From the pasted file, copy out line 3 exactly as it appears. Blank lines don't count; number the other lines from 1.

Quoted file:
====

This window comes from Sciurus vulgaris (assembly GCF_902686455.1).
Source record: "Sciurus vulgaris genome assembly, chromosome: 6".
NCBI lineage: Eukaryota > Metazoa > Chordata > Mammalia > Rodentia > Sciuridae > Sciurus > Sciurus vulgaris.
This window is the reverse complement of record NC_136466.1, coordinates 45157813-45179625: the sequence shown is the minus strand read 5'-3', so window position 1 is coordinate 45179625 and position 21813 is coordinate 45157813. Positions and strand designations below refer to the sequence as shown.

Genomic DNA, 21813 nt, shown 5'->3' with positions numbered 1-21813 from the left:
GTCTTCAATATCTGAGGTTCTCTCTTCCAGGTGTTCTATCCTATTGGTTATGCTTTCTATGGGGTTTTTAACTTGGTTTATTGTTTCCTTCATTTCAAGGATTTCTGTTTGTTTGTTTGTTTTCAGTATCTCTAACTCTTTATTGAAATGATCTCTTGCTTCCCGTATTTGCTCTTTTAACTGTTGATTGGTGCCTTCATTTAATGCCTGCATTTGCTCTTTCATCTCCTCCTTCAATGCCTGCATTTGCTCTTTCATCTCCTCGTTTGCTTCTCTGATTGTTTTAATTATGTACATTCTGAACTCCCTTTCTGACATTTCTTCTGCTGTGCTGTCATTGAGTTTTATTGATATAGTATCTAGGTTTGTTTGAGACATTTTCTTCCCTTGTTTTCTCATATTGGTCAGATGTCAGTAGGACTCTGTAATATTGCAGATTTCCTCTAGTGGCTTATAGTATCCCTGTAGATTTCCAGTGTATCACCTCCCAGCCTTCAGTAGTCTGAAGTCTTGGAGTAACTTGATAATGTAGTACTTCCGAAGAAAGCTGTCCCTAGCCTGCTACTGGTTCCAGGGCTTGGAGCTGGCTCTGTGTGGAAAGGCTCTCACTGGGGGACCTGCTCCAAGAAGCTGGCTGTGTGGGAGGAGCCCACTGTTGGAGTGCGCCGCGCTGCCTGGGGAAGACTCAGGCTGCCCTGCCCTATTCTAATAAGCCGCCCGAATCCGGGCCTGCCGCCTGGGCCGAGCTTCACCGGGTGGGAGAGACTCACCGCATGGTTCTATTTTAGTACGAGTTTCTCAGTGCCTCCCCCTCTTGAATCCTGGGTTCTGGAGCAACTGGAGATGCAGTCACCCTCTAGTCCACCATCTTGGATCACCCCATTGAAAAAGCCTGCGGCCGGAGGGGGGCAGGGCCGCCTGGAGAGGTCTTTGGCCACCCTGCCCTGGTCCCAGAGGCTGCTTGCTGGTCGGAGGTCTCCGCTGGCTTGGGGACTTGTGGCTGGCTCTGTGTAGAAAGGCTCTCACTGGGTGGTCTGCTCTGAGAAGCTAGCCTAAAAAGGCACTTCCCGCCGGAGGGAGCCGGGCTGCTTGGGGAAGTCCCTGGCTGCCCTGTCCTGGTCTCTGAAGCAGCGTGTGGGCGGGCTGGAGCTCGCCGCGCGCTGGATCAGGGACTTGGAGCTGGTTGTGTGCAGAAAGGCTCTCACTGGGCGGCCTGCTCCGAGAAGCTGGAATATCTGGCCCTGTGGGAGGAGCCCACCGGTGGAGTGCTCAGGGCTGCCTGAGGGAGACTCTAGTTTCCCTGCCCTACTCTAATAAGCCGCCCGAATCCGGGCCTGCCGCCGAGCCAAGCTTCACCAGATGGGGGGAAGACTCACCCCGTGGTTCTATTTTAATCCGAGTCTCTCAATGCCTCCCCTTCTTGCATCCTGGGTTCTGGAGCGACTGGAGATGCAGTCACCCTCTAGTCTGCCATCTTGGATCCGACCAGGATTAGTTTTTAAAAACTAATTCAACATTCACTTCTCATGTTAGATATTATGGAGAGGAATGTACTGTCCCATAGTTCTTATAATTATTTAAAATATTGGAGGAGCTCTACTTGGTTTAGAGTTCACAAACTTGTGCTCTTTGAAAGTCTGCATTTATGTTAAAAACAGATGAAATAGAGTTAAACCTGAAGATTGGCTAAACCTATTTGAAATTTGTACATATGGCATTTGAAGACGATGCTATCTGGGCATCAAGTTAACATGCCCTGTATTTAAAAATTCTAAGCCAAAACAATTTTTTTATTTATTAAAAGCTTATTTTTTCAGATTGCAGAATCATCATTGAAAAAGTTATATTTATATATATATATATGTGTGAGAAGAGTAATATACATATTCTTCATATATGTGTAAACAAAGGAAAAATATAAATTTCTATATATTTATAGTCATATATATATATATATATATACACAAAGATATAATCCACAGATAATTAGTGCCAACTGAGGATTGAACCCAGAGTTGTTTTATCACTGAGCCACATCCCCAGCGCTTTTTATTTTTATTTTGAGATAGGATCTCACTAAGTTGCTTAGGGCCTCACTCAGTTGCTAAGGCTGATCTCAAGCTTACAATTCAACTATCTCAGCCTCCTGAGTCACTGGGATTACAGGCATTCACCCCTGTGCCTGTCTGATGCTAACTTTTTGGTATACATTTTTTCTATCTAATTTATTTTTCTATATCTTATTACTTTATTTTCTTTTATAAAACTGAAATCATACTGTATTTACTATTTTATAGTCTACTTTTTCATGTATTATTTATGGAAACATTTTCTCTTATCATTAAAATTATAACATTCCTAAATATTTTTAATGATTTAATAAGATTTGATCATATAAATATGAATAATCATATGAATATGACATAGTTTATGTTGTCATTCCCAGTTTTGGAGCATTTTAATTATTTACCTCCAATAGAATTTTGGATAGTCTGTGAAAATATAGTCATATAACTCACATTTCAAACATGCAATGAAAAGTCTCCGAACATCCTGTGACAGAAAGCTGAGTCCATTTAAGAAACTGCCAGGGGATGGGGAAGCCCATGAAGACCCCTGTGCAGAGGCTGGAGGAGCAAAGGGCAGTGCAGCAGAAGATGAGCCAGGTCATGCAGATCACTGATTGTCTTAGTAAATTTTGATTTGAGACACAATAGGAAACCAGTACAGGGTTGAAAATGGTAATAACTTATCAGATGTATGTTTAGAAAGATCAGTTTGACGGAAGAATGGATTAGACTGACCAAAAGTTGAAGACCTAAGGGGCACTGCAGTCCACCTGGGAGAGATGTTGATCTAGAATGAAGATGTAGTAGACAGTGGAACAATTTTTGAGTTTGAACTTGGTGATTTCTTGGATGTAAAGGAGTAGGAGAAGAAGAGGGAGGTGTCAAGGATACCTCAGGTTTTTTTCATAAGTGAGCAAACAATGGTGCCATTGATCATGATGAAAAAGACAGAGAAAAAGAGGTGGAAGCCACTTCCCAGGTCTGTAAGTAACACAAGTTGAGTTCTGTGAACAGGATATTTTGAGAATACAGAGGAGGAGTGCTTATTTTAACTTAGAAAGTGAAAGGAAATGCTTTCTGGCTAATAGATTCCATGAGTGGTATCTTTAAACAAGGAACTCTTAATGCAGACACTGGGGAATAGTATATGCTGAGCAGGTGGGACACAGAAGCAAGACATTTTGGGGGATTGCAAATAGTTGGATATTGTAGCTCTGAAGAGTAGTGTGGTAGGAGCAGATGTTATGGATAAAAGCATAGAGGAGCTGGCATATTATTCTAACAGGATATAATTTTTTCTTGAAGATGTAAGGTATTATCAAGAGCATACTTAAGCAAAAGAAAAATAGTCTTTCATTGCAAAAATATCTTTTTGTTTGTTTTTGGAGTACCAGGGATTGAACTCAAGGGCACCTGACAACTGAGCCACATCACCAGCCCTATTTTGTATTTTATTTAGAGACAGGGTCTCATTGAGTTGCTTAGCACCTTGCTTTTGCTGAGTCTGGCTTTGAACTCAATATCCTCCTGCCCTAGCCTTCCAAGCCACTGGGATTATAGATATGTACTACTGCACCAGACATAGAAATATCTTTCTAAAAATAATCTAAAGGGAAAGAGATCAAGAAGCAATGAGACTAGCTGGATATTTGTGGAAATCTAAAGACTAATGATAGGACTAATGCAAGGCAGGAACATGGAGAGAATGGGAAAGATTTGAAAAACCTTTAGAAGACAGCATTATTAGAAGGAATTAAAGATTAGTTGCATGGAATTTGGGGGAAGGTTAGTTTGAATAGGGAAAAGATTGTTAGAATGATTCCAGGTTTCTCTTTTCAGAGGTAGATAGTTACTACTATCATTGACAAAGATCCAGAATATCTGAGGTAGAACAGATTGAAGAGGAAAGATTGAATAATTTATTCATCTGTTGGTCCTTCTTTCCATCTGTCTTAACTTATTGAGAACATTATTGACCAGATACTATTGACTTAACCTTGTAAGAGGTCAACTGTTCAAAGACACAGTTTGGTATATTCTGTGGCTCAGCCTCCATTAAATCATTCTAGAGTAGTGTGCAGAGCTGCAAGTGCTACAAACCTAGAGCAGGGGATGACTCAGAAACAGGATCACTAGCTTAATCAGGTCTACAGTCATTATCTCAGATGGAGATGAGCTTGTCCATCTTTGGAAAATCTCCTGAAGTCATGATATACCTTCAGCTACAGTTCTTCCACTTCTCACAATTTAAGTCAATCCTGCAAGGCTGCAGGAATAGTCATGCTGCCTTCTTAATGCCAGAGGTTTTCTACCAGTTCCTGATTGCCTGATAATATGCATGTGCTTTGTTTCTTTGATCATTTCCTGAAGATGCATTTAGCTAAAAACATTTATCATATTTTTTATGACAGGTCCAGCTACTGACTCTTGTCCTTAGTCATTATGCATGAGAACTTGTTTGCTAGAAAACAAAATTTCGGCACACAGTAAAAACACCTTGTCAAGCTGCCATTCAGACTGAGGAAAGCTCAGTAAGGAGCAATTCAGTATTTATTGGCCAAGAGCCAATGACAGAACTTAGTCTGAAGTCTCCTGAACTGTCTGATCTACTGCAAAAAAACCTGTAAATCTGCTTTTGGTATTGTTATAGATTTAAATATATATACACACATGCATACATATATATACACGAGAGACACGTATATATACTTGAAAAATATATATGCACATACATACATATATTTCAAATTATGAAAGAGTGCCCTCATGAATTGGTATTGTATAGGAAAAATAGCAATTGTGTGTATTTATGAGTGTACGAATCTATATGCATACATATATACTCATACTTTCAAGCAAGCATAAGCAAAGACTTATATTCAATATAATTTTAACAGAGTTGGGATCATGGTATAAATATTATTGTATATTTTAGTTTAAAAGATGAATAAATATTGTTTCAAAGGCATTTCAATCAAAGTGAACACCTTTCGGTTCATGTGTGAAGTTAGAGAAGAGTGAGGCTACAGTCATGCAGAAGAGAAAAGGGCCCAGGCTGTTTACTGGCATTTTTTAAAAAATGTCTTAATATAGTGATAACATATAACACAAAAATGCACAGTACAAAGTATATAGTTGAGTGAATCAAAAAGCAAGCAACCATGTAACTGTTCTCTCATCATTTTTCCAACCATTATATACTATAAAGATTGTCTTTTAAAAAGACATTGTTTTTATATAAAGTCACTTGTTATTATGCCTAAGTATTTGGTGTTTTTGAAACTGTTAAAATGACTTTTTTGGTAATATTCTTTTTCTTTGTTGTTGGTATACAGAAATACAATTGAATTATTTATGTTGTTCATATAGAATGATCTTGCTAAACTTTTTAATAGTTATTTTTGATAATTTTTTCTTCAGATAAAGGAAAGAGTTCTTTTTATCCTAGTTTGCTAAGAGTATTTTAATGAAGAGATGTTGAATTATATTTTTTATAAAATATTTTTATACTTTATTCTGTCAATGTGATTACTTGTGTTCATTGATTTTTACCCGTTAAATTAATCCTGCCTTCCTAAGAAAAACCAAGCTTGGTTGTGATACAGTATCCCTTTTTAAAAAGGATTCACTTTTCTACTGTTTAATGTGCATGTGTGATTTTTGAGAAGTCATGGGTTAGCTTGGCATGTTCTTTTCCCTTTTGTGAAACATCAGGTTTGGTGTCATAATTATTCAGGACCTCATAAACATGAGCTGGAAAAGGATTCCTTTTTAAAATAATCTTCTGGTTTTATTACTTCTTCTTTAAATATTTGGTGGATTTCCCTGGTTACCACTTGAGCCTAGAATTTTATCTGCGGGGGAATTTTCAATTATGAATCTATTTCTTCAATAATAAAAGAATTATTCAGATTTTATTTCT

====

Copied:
NCBI lineage: Eukaryota > Metazoa > Chordata > Mammalia > Rodentia > Sciuridae > Sciurus > Sciurus vulgaris.